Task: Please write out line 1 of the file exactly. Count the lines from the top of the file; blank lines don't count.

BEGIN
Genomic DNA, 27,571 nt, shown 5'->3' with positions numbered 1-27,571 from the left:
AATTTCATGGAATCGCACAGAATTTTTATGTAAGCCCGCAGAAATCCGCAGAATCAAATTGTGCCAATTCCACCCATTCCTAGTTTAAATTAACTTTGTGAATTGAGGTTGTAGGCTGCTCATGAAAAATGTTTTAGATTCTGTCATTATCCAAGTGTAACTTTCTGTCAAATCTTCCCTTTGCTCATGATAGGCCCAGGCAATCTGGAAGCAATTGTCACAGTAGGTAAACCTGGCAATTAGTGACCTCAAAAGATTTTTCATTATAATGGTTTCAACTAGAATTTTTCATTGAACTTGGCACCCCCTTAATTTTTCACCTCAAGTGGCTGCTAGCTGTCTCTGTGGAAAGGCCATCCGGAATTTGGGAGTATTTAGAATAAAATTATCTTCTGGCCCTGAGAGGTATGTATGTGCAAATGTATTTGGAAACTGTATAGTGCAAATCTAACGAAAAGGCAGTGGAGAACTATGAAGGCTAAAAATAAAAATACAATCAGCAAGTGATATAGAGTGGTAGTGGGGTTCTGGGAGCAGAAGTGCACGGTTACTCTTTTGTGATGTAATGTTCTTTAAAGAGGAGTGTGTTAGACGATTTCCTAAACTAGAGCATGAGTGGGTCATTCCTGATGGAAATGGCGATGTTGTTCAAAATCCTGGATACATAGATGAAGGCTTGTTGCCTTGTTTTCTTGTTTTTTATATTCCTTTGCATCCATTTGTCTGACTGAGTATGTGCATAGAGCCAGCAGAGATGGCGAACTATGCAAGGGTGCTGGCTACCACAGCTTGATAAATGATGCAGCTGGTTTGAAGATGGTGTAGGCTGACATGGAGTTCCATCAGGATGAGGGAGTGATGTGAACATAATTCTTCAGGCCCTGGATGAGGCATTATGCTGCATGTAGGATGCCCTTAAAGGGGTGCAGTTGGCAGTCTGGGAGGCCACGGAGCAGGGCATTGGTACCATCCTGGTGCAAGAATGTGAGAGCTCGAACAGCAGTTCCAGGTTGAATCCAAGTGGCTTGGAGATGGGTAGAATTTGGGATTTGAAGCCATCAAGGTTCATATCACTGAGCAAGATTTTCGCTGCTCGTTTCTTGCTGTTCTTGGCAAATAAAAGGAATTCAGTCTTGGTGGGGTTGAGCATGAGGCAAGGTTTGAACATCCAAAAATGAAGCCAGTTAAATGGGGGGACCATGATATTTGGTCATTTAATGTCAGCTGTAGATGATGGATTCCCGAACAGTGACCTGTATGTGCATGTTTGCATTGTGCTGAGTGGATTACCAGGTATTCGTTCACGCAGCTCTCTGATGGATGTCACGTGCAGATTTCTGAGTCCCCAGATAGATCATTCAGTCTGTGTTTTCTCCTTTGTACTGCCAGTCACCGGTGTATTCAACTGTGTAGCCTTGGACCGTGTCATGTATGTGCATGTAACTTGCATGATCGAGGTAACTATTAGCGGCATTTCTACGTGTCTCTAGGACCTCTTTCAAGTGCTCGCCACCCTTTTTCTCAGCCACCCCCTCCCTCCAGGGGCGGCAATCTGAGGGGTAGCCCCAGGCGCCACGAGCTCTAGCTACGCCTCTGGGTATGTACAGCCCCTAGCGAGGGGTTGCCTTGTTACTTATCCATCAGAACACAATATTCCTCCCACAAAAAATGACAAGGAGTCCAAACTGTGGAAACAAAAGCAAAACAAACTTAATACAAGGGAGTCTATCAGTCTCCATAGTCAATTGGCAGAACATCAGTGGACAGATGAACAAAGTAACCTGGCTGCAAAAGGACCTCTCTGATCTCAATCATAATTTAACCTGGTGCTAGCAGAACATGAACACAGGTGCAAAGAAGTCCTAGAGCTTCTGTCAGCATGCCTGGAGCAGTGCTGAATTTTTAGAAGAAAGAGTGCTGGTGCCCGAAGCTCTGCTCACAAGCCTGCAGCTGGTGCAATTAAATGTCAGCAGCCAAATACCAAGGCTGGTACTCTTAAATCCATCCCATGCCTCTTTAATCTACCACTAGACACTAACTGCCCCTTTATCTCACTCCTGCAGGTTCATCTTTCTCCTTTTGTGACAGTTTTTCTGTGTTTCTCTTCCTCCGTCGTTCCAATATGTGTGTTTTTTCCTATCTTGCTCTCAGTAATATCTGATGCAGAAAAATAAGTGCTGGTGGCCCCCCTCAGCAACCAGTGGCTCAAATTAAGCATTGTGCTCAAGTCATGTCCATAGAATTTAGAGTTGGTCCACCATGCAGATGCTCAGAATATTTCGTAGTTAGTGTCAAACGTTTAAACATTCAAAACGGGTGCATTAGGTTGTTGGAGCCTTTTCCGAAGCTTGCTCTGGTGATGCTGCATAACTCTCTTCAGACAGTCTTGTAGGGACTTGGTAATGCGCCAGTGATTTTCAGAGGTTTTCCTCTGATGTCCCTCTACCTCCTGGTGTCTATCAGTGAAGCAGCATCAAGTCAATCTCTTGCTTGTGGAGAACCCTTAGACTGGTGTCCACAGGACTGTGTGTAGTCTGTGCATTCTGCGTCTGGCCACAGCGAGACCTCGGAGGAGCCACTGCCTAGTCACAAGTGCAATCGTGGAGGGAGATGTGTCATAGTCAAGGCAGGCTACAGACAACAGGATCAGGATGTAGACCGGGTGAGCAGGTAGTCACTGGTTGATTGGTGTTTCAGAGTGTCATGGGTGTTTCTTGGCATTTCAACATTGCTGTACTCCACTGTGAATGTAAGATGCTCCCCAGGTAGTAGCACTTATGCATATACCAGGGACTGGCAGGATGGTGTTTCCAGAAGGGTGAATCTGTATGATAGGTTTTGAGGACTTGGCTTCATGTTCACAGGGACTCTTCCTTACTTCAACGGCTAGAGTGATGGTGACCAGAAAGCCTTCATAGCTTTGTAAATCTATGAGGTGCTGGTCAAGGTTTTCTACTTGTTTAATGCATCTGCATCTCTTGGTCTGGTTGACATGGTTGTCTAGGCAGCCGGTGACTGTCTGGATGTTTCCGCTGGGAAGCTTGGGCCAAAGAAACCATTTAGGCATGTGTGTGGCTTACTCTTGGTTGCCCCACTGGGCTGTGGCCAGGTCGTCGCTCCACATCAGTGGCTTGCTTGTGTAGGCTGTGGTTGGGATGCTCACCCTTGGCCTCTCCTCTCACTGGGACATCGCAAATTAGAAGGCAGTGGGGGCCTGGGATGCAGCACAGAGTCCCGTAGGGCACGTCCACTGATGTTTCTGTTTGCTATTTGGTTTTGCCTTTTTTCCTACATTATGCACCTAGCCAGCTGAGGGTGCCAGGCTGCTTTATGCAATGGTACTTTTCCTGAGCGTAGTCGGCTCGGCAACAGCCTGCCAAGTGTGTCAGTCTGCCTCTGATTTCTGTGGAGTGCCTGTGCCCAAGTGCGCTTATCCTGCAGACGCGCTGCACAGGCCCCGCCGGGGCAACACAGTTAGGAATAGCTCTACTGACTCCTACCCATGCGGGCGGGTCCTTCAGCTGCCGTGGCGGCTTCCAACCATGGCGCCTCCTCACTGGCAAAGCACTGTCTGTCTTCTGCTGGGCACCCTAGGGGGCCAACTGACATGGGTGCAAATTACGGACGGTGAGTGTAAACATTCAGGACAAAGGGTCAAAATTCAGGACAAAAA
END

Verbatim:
Genomic DNA, 27,571 nt, shown 5'->3' with positions numbered 1-27,571 from the left: